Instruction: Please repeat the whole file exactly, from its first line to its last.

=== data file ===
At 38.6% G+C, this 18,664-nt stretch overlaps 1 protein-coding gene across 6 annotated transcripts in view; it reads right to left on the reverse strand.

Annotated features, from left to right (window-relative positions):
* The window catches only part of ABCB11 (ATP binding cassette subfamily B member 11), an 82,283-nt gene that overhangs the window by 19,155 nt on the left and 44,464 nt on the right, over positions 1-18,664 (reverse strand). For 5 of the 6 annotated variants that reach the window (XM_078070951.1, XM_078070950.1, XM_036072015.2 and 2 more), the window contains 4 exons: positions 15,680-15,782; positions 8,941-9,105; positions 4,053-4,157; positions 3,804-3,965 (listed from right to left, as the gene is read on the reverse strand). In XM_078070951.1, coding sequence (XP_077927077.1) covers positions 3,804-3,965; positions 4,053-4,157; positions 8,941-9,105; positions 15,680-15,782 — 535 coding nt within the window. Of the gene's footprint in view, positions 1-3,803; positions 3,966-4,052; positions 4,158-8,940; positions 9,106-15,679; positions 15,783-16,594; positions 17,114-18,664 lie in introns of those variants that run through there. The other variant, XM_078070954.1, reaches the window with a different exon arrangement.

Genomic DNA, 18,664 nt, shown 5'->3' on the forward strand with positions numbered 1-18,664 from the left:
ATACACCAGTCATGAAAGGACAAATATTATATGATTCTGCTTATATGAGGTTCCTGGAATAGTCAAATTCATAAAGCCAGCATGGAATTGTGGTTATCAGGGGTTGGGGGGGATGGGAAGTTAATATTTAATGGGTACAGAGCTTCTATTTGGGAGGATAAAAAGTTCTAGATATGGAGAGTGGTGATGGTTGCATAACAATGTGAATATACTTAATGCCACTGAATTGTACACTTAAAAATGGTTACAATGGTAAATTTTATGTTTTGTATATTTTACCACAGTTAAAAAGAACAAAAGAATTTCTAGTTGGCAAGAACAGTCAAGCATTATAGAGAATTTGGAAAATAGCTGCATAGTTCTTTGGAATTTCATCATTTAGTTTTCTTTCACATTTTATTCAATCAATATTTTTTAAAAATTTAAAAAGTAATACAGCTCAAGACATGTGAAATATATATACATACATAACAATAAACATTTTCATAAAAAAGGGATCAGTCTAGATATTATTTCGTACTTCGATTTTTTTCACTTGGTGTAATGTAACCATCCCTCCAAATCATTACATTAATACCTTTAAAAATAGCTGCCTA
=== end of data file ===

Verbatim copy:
At 38.6% G+C, this 18,664-nt stretch overlaps 1 protein-coding gene across 6 annotated transcripts in view; it reads right to left on the reverse strand.

Annotated features, from left to right (window-relative positions):
* The window catches only part of ABCB11 (ATP binding cassette subfamily B member 11), an 82,283-nt gene that overhangs the window by 19,155 nt on the left and 44,464 nt on the right, over positions 1-18,664 (reverse strand). For 5 of the 6 annotated variants that reach the window (XM_078070951.1, XM_078070950.1, XM_036072015.2 and 2 more), the window contains 4 exons: positions 15,680-15,782; positions 8,941-9,105; positions 4,053-4,157; positions 3,804-3,965 (listed from right to left, as the gene is read on the reverse strand). In XM_078070951.1, coding sequence (XP_077927077.1) covers positions 3,804-3,965; positions 4,053-4,157; positions 8,941-9,105; positions 15,680-15,782 — 535 coding nt within the window. Of the gene's footprint in view, positions 1-3,803; positions 3,966-4,052; positions 4,158-8,940; positions 9,106-15,679; positions 15,783-16,594; positions 17,114-18,664 lie in introns of those variants that run through there. The other variant, XM_078070954.1, reaches the window with a different exon arrangement.

Genomic DNA, 18,664 nt, shown 5'->3' on the forward strand with positions numbered 1-18,664 from the left:
ATACACCAGTCATGAAAGGACAAATATTATATGATTCTGCTTATATGAGGTTCCTGGAATAGTCAAATTCATAAAGCCAGCATGGAATTGTGGTTATCAGGGGTTGGGGGGGATGGGAAGTTAATATTTAATGGGTACAGAGCTTCTATTTGGGAGGATAAAAAGTTCTAGATATGGAGAGTGGTGATGGTTGCATAACAATGTGAATATACTTAATGCCACTGAATTGTACACTTAAAAATGGTTACAATGGTAAATTTTATGTTTTGTATATTTTACCACAGTTAAAAAGAACAAAAGAATTTCTAGTTGGCAAGAACAGTCAAGCATTATAGAGAATTTGGAAAATAGCTGCATAGTTCTTTGGAATTTCATCATTTAGTTTTCTTTCACATTTTATTCAATCAATATTTTTTAAAAATTTAAAAAGTAATACAGCTCAAGACATGTGAAATATATATACATACATAACAATAAACATTTTCATAAAAAAGGGATCAGTCTAGATATTATTTCGTACTTCGATTTTTTTCACTTGGTGTAATGTAACCATCCCTCCAAATCATTACATTAATACCTTTAAAAATAGCTGCCTA